17 May 2013

Movie Review: The Great Gatsby (2013)


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The Great Gatsby
2013, 143mins, 12
Director: Baz Luhrmann
Writer (s): F. Scott Fitzgerald (novel), Baz Luhrmann, Craig Pearce
Cast includes: Leonardo DiCaprio, Tobey Maguire, Carey Mulligan, Isla Fisher, Joel Edgerton, Jason Clarke
UK Release Date: 16th May 2013


Published the guts of a century ago in 1925, F. Scott Fitzgerald’s “The Great Gatsby” has in the decades since been upheld as the very pinnacle of modern American literature. Operating as a roaring piece of escapism, an involving drama and pointed critique on the dangers of hedonism, “The Great Gatsby” is a marvellous work of fiction, thoroughly deserving of its high standing in the 20th century cultural pantheon. Several filmed adaptations have been attempted since the 1920s (most notably the sedate 1974 version penned by Francis Ford Coppola), but none have managed to fully compress all of Fitzgerald’s motifs and delicate stylistic touches into a unified cinematic product. Enter Baz Luhrmann. The flamboyant Australian may have initially seemed like an odd fit for Fitzgerald’s prose, but the film-maker uses his lust for excess to tremendous effect in “The Great Gatsby”. A sumptuous banquet of audio and visual treats, the adaptation delivers an incredibly immersive experience, thanks in no small part to strong casting and an intelligent preservation of the text’s key motifs.

New York 1922. With Wall Street booming the City has been enveloped by a mist of decadence and vulgar greed; loose morals, overflowing cocktail glasses and raucous parties all major societal cruxes. Nick Carraway (Tobey Maguire) is an aspiring writer and Bond salesman, renting a small house in the village of West Egg to pursue his modest career ambitions. Across the bay in the more illustrious East Egg lives Nick’s cousin Daisy (Carey Mulligan) and her arrogant spouse Tom Buchanan (Joel Edgerton), a wealthy pair ill at ease due to Tom’s unfaithful behaviour with working class mistress Myrtle Wilson (Isla Fisher). Nick finds their way of life curious, but is even more intrigued by his mysterious neighbour Gatsby (Leonardo DiCaprio), an elusive bachelor famed for the enormous parties he throws on a weekly basis. When an invite arrives for one of Gatsby’s bashes, Nick finds himself befriending the charming businessman, discovering a well-mannered and warm individual. However Gatsby has an ulterior motive; Nick offering him access to a beloved figure from his past, the much coveted and now unhappily married Daisy.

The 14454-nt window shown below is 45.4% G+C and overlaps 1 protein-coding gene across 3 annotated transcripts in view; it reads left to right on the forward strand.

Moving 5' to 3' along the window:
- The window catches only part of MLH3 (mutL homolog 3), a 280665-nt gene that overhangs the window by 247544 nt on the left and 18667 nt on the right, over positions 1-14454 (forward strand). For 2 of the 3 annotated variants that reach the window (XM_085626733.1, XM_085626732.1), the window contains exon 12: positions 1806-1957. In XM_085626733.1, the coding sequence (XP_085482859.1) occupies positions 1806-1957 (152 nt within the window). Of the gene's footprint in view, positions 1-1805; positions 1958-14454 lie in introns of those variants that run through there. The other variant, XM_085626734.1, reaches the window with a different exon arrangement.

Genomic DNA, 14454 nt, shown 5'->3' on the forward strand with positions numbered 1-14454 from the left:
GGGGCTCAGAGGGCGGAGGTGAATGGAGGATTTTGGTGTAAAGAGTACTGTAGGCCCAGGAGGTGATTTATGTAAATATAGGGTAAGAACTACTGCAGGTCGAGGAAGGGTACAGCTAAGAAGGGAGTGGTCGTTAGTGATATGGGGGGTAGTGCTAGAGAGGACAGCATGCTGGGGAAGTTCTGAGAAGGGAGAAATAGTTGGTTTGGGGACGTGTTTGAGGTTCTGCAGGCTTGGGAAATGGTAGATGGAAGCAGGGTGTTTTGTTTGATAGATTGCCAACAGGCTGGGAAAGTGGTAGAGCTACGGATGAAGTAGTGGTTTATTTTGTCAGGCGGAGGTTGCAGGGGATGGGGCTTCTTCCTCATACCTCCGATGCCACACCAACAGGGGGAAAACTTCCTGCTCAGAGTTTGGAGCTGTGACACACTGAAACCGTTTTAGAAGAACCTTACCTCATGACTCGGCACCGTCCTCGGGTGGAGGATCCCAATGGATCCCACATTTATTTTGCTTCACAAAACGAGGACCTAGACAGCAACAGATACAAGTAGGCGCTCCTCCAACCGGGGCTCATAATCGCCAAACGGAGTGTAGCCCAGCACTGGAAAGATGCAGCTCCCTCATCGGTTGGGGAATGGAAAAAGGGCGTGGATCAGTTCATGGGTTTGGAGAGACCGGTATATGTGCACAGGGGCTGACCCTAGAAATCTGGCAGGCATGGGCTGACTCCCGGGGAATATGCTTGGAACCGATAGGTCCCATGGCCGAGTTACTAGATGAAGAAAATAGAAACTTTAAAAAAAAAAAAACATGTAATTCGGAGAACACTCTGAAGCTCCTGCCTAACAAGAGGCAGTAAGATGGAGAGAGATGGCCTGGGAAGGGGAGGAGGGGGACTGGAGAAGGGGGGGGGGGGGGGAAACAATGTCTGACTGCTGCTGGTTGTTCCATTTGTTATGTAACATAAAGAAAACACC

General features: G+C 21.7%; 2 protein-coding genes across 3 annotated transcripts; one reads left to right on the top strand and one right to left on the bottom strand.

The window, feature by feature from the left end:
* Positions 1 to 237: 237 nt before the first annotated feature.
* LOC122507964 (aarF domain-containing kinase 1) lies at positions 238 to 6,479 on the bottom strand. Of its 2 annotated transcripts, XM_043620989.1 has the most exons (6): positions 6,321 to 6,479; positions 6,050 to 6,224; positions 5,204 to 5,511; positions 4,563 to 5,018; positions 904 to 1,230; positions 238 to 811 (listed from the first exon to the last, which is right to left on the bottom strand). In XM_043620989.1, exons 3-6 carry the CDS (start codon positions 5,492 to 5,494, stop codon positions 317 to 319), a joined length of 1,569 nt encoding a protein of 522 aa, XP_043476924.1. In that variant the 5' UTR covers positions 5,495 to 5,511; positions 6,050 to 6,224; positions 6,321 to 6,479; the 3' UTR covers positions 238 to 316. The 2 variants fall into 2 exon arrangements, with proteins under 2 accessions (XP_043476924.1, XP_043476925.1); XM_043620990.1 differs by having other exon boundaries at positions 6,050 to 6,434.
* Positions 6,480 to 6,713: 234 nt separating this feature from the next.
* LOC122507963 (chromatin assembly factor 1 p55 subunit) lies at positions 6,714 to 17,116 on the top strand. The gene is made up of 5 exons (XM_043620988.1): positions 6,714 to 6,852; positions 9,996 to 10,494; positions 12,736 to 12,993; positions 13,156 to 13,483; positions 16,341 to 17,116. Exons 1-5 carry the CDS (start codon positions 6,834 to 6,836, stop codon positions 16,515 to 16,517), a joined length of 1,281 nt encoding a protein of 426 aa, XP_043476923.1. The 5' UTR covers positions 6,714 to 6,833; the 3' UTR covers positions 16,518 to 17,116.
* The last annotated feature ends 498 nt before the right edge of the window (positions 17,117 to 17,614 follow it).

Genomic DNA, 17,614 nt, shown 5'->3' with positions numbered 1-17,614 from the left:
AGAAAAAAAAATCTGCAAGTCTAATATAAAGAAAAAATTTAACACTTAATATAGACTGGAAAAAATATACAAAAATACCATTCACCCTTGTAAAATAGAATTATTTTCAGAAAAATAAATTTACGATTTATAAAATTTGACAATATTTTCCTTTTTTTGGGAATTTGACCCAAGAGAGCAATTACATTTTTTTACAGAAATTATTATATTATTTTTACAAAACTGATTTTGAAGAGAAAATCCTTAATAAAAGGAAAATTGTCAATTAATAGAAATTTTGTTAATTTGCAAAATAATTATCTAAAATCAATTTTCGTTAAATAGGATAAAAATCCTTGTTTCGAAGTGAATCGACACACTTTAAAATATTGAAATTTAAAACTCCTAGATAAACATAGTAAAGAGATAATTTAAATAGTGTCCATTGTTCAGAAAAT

It is hard to imagine a director more tonally suited to Fitzgerald’s text than Luhrmann. Thanks to pictures like “Romeo + Juliet” and “Moulin Rouge!” Luhrmann has deservedly cultivated a reputation for extraordinarily lavish bouts of cinematic abundance, something he more than upholds with “The Great Gatsby”. The director is never more at home than when visualizing Gatsby’s parties in all their pomp and splendour, envisaging a glittery hell, overrun by garish dancers, cheap liquor and contemporary pop music melted organically into the fabric of 1920s America. Aesthetically the picture is an utter joy, a unique gem that combines the detailed lyricism of author with the high energy of an auteur in creative paradise. Every location clicks, whether it be Myrtle and Tom’s seedy apartment hideaway or the vacuous, clinical beauty of the Buchanan residence, Luhrmann nails it with gusto and appropriate atmospheric verve. It helps that the cinematography is phenomenally polished and picturesque, helping to contrast the differences between wealth and poverty (“The Valley of Ashes” is hauntingly realized here) and pinpoint the fascinations with hollow depravity which marred the period.